Low turnout likely as wintry conditions keep polling stations almost empty

The snow fell across Meath East yesterday and the voters stayed away

Fine Gael candidate Helen McEntee, arrives with her mother Kathleen, sister Sally and brother Vincent to vote in the Meath East by election at Heronstown NS, Lobinstown, Co. Meath. Photograph: Dara Mac Dónaill

Fine Gael candidate Helen McEntee, arrives with her mother Kathleen, sister Sally and brother Vincent to vote in the Meath East by election at Heronstown NS, Lobinstown, Co. Meath. Photograph: Dara Mac Dónaill

Thu, Mar 28, 2013, 06:00

It may be only four days to Easter but the landscape around Co Meath yesterday was more reminiscent of Christmas. Arctic showers during the night had left a heavy snowfall throughout the county, making many of the smaller roads hazardous.

It was not the ideal way to start off polling day in the Meath byelection to fill the vacancy caused by the death of Fine Gael TD and minister of state for agriculture Shane McEntee last December. Snow continued to fall throughout the morning.

For the first few hours of polling, the inclement weather and poor conditions had a marked effect on turnout. Voters in the early part of the day trickled into polling stations, with turnout said to be especially low in the rural areas and in the north of the county.

By mid-afternoon there was some pick-up but nothing that could be considered spectacular. Many polling stations were reporting percentages between 12 and 17 per cent by later afternoon.

On those figures, it was unlikely the overall turnout would come anywhere near the 41 per cent for the 1995 byelection in Meath (there was one rather than two constituencies in the county at the time), which saw Shane McEntee elected for the first time.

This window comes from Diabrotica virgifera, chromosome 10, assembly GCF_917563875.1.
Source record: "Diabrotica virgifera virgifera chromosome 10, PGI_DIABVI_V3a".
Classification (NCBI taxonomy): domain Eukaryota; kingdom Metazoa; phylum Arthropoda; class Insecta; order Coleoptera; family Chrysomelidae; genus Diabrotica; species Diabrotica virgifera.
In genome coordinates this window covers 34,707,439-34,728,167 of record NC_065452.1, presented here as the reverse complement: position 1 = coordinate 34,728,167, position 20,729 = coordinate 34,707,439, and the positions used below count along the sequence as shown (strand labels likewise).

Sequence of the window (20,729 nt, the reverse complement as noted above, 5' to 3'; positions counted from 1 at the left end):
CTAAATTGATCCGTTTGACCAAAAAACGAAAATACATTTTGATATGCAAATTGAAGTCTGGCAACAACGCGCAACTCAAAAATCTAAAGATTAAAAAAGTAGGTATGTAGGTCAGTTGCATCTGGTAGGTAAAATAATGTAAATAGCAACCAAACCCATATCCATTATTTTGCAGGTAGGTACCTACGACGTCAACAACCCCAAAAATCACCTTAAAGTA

Low turnout
In Dunboyne, to the south of the county, shortly after 4pm, the turnout was running at 15 per cent, well down on expectations.

Olive Falsey, who was in charge of the polling station at the local senior primary school, said numbers had picked up a little in the afternoon.

“The morning was very slow. There was snow everywhere and there was a very low turnout for the first hour and a half. It had been slow until lunchtime. It is now running at 15 per cent and the expected turnout will be hopefully 30 per cent here,” she added.

“We usually have our peak at teatime when people are returning from work.”

Other polling stations throughout the constituency were reporting similar figures.

Party workers were hoping some people who had intended to vote in the morning had cancelled their plans because of the weather and would vote in the evening instead.

However, while the numbers did pick up after 5.30pm in some polling stations (Moynalty was reported to be doing very well), there was not a huge rush.

Experienced pollsters from the main political parties were predicting a turnout of no more than 35 per cent as of 8pm last night, with some saying it may be even lower than that.


Core support
There was no general agreement on how the low turnout would affect candidates’ prospects, other than the majority of voters would be from the core support of the parties and candidates.

Counting in the byelection will begin at 9am in Ashbourne, with the first tallies expected about midday.

Fine Gael’s Helen McEntee and Fianna Fáil’s Thomas Byrne are the joint favourites, while Sinn Féin’s Darren O’Rourke is also expected to improve his party’s share of the vote significantly.